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“Marriage, it turns out, is worth wrestling your love demons for.” @Persia_Lawson

On Saturday, I had the honour of marrying two of my dear friends - Sarah and Jake.

(I led the ceremony – I’m not in a polygamous marriage you understand!)

It was honestly one of the most moving experiences of my entire life.

In fact, I had to try very, very hard to suppress the wobbly voice and tears that kept threatening to erupt out of my eyeballs throughout the ceremony (I was only partially successful…)

I’ve always been an emotional wreck at weddings.

Perhaps it was my former terror at the prospect of standing up in front of all my nearest and dearest to declare my commitment to another FOREVER that overwhelmed me.

Or, perhaps it’s because deep down I always knew that I’d somehow find a way to transcend that fear in order to experience lasting love, however grueling the process may be.

Because marriage, it turns out, is worth wrestling your love demons for.

(Even if those gnarly little fuckers try their damndest to convince you otherwise).

This fully hit me as I read out one of the most poignant parts of the ceremony on Saturday:

 

“Marriage is a commitment; it’s a commitment to love and patience.  It’s a commitment to the best that two people can bring out in each other. It is a spiritual and emotional joining that is promised for a lifetime. A marriage binds two people in a union that includes all the most fulfilling relationships that humankind knows.  A wife and a husband are each other’s best friend, confidant, lover, teacher, listener and counselor.  Your marriage will deepen and enrich every facet of your lives.”

 

 

Growing up, I think I’d always seen marriage as a bit of a prison: a lifetime sentence of boredom, monotony and crap sex.

I hadn’t banked on it being the biggest, bravest adventure two people could embark upon.

In the few months I’d been preparing for Sarah and Jake’s wedding, I’d started to feel an internal nudge towards making this part of my work in a more formal capacity.

For a brief moment, though, I worried that my tenuous relationship with romantic commitment in the past might make me an unsuitable candidate for the wedding industry.

But it quickly dawned on me that perhaps this is what makes me the ideal one.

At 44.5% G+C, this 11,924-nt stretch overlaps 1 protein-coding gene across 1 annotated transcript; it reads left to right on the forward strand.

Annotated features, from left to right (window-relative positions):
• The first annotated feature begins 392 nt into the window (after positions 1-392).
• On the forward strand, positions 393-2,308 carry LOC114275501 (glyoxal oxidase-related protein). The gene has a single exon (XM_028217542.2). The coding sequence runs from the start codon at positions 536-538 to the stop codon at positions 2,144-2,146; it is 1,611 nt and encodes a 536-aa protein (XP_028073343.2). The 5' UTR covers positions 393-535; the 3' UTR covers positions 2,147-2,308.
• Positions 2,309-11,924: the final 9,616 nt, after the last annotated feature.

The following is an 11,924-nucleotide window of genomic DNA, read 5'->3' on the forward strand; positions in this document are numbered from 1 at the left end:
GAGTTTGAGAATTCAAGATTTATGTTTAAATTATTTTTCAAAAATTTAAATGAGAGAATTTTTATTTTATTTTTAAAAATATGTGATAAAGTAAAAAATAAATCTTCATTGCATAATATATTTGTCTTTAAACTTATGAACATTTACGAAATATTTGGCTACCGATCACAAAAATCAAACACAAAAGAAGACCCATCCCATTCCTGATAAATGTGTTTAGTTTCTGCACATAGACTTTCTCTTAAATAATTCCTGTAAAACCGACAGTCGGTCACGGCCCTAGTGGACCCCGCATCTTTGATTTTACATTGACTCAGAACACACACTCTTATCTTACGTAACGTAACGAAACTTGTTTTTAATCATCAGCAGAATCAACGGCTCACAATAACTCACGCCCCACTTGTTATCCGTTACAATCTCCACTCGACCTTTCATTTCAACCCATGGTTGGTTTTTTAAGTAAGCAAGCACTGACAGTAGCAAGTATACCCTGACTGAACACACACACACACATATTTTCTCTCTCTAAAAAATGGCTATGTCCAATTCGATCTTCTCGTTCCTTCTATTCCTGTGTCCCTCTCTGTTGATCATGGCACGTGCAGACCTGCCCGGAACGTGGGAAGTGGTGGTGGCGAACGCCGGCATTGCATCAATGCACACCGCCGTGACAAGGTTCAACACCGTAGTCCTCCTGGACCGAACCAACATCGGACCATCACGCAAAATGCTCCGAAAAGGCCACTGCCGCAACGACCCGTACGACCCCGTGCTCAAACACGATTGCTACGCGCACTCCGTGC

Because I know in my bones the courage required in the journey to that altar.

I know what a sacrifice and a privilege it is to bind your life to another’s, even when doing so scares the living shit out of you.

And I know for certain that all the dots of my working life – my English Literature degree, my acting training and career, my book about relationships, my love-coaching programs and most importantly, my own love story – have serendipitously connected in order to prepare me for my next vocational endeavour…

So, it’s with great delight I can reveal that I’m about to start training to become an official wedding celebrant!  

(After all, who better to be one than a love coach?!)

In the age of social media where weddings have - in many cases - become predominantly associated with capturing the perfect visual, I feel excited to use my experience working as a love coach to guide and support couples in approaching their wedding ceremony as a launch pad to creating a perfectly imperfect marriage that has the absolute best chance of sustaining and thriving in this bonkers world we’re living in.

I’ll be able to officiate within a few months, so if you know anyone getting hitched soon and looking for someone to help them create a sacred, soulful and bespoke ceremony with a difference, I’d be over the moon if you’d consider pointing them in my direction.

(And if that happens to be YOU, then I cannot wait to see you at the altar!)

 

I’D LOVE TO HEAR FROM YOU:

What’s the most memorable wedding ceremony you’ve ever attended?

What made it so special, and how did it influence your perspective on marriage?

All my love,

Persia xxx

 

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